risks, but trying to smooth out corners makes a big difference to the speed you can carry.
Don’t follow a corner just because the kerb takes you there. Why not use more of the road
if you can and take a smoother line, clipping the apexes? Remember though, be sensible. Look for all hazards. Riding fast needn’t be risky, you just need
to be aware of the things around you, and that means paying particular attention to the road.
Be aware not just of corners but of other obstacles like potholes, gravel, rocks, oil
on the road, anything that you really don’t want to come into contact with at higher speeds. Move your body to optimise your weight distribution. Don’t be afraid to throw your weight around.
When cornering for example, place your weight through your outside foot, with the pedal
in the six o’clock position, and also through your inside hand to help force your tyres
into the road. Get this right and it feels like you are slingshotting around corners.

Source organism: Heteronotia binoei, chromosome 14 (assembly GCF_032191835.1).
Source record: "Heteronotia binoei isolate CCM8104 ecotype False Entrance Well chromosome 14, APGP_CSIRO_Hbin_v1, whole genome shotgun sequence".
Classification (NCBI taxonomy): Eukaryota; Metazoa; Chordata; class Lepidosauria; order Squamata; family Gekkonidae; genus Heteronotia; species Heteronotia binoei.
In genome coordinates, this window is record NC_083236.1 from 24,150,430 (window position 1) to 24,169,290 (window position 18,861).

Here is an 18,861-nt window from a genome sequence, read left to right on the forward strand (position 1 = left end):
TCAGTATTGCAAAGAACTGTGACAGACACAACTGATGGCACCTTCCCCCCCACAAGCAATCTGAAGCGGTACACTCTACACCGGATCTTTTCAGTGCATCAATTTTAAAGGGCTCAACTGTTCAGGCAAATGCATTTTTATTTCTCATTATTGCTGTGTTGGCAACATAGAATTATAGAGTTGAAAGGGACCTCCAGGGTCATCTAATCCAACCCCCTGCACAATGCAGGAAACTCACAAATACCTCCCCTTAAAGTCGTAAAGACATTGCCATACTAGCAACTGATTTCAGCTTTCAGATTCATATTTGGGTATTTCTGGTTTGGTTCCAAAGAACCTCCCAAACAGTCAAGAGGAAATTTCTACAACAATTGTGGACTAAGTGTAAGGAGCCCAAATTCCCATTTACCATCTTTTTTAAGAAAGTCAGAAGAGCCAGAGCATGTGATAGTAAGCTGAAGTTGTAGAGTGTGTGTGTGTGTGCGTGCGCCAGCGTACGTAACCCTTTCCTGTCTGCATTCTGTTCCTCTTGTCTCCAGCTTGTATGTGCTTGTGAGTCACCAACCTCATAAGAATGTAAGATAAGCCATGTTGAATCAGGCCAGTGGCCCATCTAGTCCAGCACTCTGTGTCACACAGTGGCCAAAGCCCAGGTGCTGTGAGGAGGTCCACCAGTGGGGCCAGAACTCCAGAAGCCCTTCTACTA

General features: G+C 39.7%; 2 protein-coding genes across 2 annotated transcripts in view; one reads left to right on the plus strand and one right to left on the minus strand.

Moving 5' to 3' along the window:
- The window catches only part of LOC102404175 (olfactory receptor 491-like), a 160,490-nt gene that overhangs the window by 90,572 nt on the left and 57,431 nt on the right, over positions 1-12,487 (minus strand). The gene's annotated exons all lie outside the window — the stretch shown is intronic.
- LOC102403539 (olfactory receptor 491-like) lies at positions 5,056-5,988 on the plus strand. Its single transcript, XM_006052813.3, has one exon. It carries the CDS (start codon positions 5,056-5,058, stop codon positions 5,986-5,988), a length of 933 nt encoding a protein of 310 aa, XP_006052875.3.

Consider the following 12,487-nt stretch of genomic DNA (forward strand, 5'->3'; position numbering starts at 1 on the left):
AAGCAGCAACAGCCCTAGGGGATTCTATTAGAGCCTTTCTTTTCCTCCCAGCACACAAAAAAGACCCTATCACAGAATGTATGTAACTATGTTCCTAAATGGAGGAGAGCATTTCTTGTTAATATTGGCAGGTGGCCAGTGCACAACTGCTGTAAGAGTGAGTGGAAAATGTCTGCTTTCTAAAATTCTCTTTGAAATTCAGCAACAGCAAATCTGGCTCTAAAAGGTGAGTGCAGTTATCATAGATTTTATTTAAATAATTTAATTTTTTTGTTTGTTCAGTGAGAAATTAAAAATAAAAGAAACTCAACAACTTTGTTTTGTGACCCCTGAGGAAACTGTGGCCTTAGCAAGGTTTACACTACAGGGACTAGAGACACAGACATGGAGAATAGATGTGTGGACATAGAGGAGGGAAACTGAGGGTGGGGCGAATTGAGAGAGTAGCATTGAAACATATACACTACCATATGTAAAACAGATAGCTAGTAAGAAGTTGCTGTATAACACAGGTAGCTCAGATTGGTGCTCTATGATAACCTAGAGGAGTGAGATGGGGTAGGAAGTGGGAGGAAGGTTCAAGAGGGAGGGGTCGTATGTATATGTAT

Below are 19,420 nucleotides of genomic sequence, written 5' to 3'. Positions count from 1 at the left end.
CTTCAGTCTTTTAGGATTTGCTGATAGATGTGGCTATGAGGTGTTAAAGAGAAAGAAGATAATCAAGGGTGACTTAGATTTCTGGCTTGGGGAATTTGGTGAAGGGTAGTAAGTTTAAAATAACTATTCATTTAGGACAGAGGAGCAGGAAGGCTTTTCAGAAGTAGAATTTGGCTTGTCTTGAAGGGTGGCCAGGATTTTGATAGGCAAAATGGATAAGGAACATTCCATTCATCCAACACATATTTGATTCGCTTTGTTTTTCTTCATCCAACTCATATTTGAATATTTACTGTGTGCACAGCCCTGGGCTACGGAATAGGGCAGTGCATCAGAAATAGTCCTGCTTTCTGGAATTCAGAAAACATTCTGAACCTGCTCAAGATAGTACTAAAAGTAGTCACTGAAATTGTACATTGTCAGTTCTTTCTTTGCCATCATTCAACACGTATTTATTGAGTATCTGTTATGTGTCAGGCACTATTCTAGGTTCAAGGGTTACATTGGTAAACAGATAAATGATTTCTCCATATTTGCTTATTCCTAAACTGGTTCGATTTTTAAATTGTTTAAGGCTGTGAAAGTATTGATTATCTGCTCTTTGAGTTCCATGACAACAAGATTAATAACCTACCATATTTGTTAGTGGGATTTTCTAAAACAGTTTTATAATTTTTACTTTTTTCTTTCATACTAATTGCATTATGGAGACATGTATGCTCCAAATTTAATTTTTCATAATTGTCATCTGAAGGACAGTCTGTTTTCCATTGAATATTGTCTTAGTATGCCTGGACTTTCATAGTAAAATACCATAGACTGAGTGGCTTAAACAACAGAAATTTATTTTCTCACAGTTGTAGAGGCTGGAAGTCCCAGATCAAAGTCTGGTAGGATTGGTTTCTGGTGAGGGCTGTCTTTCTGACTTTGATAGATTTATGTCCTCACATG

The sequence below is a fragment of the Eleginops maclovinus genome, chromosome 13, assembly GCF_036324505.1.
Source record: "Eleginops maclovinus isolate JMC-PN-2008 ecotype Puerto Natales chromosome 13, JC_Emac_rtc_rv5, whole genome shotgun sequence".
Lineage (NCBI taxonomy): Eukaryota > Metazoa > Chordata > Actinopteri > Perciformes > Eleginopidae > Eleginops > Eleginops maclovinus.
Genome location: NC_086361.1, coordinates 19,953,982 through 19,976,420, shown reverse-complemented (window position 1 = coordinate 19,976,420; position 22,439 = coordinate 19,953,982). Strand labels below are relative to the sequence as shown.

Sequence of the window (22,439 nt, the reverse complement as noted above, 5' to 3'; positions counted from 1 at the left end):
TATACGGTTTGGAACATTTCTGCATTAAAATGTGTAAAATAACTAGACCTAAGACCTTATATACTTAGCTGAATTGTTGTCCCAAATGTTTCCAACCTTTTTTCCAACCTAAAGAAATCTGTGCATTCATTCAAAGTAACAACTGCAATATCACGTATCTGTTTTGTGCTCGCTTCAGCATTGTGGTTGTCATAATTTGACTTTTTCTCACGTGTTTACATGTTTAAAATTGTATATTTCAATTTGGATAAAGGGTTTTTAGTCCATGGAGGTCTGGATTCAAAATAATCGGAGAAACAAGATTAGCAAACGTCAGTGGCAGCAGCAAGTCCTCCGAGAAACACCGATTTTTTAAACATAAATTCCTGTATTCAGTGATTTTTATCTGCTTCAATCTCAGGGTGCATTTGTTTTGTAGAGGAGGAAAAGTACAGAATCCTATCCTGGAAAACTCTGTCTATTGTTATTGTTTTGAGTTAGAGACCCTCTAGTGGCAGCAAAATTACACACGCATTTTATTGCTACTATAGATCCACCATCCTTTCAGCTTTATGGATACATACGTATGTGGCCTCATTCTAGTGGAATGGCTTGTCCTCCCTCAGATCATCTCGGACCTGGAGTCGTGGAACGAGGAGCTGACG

When braking, get your weight back to counter the force of deceleration. Moving your weight
for different situations is key to confidence and speed. Think about your tyre pressure, particularly
on wet roads. Let’s face it, along with brakes, your tyres
are the most important piece of equipment on your bike when descending – they’re what
provide you with grip through the corners, and so it’s important that they’re in
good condition whatever tyre you’re using. Secondly, think about the pressure you’ve
got in them – lowering it for wet days, to say 80 or 90psi, depending on your weight,
will provide you with a bit more grip. The type of tyre can also make a difference, some
simply outperform others on wet roads. Continental are a particular favourite amongst pro riders,
even if they can’t publicly admit it. Give riders around you enough space to do